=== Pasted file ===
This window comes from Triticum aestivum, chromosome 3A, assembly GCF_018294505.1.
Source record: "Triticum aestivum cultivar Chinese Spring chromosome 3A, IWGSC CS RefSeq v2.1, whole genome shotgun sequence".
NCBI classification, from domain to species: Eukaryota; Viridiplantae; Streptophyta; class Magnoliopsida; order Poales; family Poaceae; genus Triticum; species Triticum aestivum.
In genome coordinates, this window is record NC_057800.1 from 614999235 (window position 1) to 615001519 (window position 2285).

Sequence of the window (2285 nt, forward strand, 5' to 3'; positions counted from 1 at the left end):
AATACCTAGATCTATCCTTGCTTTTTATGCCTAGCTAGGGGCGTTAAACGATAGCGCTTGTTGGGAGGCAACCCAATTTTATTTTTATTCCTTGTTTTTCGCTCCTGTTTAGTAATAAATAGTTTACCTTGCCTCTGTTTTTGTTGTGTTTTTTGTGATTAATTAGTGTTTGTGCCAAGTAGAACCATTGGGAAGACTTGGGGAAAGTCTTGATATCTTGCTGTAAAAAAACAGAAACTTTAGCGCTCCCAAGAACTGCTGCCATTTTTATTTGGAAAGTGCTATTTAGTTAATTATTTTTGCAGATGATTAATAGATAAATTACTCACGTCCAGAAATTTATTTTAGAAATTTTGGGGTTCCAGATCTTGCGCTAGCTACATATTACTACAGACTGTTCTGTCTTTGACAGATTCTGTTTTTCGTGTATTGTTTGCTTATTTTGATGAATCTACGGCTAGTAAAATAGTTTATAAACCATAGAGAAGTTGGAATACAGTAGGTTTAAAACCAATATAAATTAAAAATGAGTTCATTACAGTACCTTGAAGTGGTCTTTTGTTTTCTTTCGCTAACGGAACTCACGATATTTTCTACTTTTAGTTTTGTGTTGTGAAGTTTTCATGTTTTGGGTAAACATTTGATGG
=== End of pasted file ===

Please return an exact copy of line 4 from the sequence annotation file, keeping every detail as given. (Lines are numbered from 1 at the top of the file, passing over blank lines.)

In genome coordinates, this window is record NC_057800.1 from 614999235 (window position 1) to 615001519 (window position 2285).